Friday, Dec. 22, 2000 | 10:49 a.m.
Vacation Village Inc., which filed for bankruptcy protection after it was sued for allegedly defaulting on a $19 million one-year loan from a Wells Fargo bank subsidiary, blamed its financial troubles on refinancing plans it claimed "didn't come through."
Vacation Village President Tim Heers said at a creditors meeting Wednesday that two mortgage brokers reneged on a deal to obtain financing to help pay off a loan. The two brokers had earlier helped Vacation Village obtain the loan from Foothill Capital Corp. to acquire the hotel-casino.
Heers acquired Vacation Village in 1999. Previously, he had been leasing the property from CEH Properties Ltd., a company owned by his father, Carol Dean Heers.
Foothill, a Los Angeles loan company, sued Vacation Village, affiliate Shangri La Ltd. and five individuals it identified as general partners of Shangri La on Oct. 24, alleging they failed to repay a one-year loan of $19 million at an interest rate of 14 percent when it came due Sept. 14. Foothill said $19.35 million was due Oct. 23.
"Remington Financial of Phoenix and Financial Solutions of New York are two mortgage brokers that took us to Foothill a year ago, and got us the $19 million loan," Heers said. "Remington told us if we put up a $35,000 deposit through them to a potential lender called Mee Corp., we would get an extension on our $19 million loan and a new loan through Mee Corp. But they lied. They didn't come through with the new loan."
But Scott Fleming, Foothill's attorney, disputed Vacation Village's charges.
"The brokers aren't affiliated with Foothill and we aren't aware of any agreements to extend the loan repayment," he said. "Foothill, in order to get repaid, provided some names of financing sources to assist Vacation Village get new financing."
Fleming said Vacation Village's bankruptcy filing represents a second attempt by the five principals of Vacation Village Inc., who are also partners of CEH, to reorganize the company's finances. CEH filed for Chapter 11 bankruptcy on Oct. 7, 1997.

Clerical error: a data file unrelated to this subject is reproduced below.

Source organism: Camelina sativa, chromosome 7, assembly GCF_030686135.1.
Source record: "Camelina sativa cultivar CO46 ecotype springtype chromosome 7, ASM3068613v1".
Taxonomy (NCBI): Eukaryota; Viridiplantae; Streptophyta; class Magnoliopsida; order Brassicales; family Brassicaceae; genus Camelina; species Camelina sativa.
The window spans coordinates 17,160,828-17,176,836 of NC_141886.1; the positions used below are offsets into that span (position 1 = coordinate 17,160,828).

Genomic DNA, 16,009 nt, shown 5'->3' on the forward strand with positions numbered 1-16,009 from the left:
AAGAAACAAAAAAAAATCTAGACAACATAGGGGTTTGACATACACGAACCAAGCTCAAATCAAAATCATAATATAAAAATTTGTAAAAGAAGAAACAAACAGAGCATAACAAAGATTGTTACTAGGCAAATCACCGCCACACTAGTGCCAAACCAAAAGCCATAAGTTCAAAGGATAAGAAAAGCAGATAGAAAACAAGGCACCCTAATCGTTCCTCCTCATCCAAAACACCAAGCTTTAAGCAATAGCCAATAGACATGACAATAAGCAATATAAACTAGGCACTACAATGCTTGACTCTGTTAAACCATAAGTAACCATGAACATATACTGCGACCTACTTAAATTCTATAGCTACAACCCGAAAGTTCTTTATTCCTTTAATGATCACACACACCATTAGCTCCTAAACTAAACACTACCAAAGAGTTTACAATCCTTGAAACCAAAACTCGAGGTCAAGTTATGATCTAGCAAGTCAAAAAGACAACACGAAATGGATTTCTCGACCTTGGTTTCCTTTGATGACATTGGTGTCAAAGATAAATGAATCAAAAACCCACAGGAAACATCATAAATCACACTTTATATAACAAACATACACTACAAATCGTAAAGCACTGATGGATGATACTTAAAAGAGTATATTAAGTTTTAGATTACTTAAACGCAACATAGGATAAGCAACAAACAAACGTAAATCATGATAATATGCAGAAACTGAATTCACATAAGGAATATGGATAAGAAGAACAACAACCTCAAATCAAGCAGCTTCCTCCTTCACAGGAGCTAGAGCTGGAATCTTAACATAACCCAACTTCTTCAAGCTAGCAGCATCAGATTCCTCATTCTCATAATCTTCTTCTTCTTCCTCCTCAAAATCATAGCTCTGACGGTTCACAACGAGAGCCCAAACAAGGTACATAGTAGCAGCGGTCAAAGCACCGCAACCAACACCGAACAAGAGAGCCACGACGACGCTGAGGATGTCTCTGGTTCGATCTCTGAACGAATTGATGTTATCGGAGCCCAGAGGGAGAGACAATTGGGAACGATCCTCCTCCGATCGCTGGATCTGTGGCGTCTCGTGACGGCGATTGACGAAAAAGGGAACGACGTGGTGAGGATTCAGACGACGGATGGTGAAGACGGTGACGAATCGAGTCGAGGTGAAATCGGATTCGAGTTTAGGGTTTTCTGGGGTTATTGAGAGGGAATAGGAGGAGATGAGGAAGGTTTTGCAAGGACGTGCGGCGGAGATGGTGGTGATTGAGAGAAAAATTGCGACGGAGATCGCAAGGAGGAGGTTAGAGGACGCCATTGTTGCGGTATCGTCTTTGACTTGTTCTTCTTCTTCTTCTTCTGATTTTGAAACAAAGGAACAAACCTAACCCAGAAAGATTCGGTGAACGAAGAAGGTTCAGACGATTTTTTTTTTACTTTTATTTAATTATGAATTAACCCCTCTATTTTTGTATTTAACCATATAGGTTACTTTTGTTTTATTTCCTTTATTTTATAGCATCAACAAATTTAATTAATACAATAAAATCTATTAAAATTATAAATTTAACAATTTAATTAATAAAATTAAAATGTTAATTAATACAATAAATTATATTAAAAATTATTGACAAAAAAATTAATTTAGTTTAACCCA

A Las Vegas gaming analyst said he also doubted Vacation Village's claims.
"Companies don't go into bankruptcy unless they're running out of money," said Dave Ehlers, chairman of Las Vegas Investment Advisors Inc. "The Vacation Village management must have either improperly capitalized or financed the deal or made mistakes. One or more of these mistakes may have occurred in this present case.
"Competition is good," he said. "The facilities at Station Casinos, Coast Resorts and the new Terrible's casino are excellent. If local players are going to other casinos other than Vacation Village, again, it just boils down to management. They should have recognized earlier what the local player wanted."
William McGimsey, Vacation Village's attorney, said the company is current on payments of other secured debts, taxes and operational expenses since its Chapter 11 filing and expects to file a refinancing plan within 120 days.
Cheryl Nolte, Vacation Village's vice president, said the hotel-casino received offers for a new loan of up to $27 million to pay off Foothill's loan and to upgrade the property to become a Holiday Inn franchise hotel. She said other options also considered include joint venture agreements and possibly a sale of the property "if the price is right."
Vacation Village received court approval on Monday to use the hotel-casino's cash collateral for its operations within an agreed monthly budget of $1.067 million for up to 45 days. Both parties have the option to renew the agreement after that period.
Vacation Village in turn agreed to provide weekly financial reports and protect Foothill's cash collateral by providing replacement liens on the hotel-casino's future earnings to replace cash that has been spent since the bankruptcy filing.